Enough With the Hillary Bashing; Let’s Get Down to Business

Here's what happened on day two of the Republican National Convention

Hillary
(Image: iStock.com/Bastiaan Slabbers)

Day two of the Republican National Convention made history by officially nominating businessman Donald J. Trump for President of the United States. When the time came to vote, state after state was called to cast their delegates based on primary results. However, when it was New York’s turn, the state decided to pass.

Why would New York—Trump’s home state—pull such a move?

The magic number is 1,237 delegates to win the nomination, which is half of the total national republican delegate count, plus one to represent a majority. Edward Cox, the Chair of the New York Republican State Committee, decided to pass in order to allow other states to cast their delegates, so that the New York delegation could put Trump ‘over the top’—the 1,237 threshold. That historical moment came after Pennsylvania cast their delegates, and the Quicken Loans Arena, home of the Cleveland Cavaliers, erupted like it was game seven of the NBA Finals—possibly even louder.

Amid the arena’s euphoric roar and the New York delegation’s cheers was former Mayor Rudolph Giuliani, Congressman Peter King, Congressman Chris Collins, and other distinguished guests.

But the excitement didn’t stop there.

Governor Chris Christie’s speech was a public indictment of Secretary Hillary Clinton for the scandals stemming from Benghazi, emails, servers, and nefarious donations to the Clinton foundation. He told the crowd, “We must present those facts to you, a jury of her peers, both in this hall and in living rooms around our nation. Since the Justice Department refuses to allow you to render a verdict, let’s present the case now, on the facts, against Hillary Clinton. She was America’s chief diplomat. Look around at the violence and danger in our world today—every region of the world has been infected with her flawed judgment.”

In turn, the audience was prompted to shout, “Lock her up!”

Donald Trump, Jr.’s speech followed and was well received by delegates across diverse demographics. Trump, Jr. took the opportunity to get in more anti-Hillary jabs, but mostly spoke about what America really needs. He highlighted the need for decent jobs, saying that the country will elect his father, a president “who’s actually created real jobs, who has actually signed the front of a paycheck, and who doesn’t just talk about it in theory. A president who has real people’s families and livelihoods dependent on his success and the success of his company for decades.” He also spoke of creating a pro-business environment and providing school choices for every American—all of which empower the least fortunate.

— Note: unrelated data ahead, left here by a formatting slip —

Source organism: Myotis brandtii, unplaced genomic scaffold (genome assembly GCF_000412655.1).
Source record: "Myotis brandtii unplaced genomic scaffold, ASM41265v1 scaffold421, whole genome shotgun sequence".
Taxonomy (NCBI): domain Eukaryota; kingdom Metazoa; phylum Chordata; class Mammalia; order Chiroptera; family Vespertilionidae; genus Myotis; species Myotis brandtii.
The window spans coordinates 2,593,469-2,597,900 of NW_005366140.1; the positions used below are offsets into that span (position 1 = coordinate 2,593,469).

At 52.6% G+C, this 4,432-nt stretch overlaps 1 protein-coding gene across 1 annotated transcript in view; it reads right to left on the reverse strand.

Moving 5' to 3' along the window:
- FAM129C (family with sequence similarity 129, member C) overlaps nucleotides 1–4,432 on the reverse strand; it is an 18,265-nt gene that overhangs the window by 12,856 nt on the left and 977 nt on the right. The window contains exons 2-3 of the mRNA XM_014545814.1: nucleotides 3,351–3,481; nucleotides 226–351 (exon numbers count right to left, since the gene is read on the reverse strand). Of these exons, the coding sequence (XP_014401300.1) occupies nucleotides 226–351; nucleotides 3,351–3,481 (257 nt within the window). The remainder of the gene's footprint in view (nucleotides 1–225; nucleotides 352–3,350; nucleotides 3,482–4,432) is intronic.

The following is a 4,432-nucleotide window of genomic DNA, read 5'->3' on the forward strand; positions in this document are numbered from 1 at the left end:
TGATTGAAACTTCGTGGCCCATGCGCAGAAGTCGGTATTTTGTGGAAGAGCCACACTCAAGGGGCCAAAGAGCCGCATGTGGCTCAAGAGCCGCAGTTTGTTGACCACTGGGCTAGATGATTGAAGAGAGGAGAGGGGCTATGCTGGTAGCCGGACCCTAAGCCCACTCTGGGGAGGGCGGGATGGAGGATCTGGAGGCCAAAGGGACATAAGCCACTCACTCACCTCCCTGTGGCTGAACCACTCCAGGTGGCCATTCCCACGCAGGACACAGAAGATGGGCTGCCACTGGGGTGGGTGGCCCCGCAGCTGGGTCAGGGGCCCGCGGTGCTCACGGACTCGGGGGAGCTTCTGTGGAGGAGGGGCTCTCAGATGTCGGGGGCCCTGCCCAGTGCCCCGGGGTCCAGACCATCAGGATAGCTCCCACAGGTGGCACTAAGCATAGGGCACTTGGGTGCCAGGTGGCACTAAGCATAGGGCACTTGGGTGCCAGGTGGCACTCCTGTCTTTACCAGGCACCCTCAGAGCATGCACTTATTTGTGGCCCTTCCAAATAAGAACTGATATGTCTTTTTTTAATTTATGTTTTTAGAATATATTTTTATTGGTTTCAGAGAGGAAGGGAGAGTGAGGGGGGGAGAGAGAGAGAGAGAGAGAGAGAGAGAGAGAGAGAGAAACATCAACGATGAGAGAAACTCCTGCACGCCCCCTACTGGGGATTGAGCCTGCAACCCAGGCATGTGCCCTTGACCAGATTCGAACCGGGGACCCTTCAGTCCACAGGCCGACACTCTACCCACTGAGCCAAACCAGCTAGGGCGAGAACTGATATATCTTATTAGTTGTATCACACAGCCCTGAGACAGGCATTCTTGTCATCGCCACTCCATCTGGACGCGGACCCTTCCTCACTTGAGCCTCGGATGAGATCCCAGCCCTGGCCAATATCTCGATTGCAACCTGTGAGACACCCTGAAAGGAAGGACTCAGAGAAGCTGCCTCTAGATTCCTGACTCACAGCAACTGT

Trump’s youngest daughter, Tiffany, also addressed the convention. Taking a different route, she highlighted her father’s character. The recent college graduate said of him, “Whatever he does, he gives his all and does it well. His desire for excellence is contagious. He possesses a unique skill in bringing that trait out in others. He’s always helped me be the best version of myself by encouragement and example. He motivates me to work my hardest and to always stay true to who I am and what I believe. That’s what he does.”

Hopefully, the convention on Wednesday and Thursday will include more discussion about issues and policy that empower America and revive the economics of the black community. With the recently released republican platform, there is plenty to talk about. This year’s presidential race is for the GOP to win or lose, and there are millions of democrats and independents watching who seek an alternative to Hillary. This convention is free media and the optimal stage to pivot to a broad and inclusive message that can “Make America Great Again,” if delivered effectively.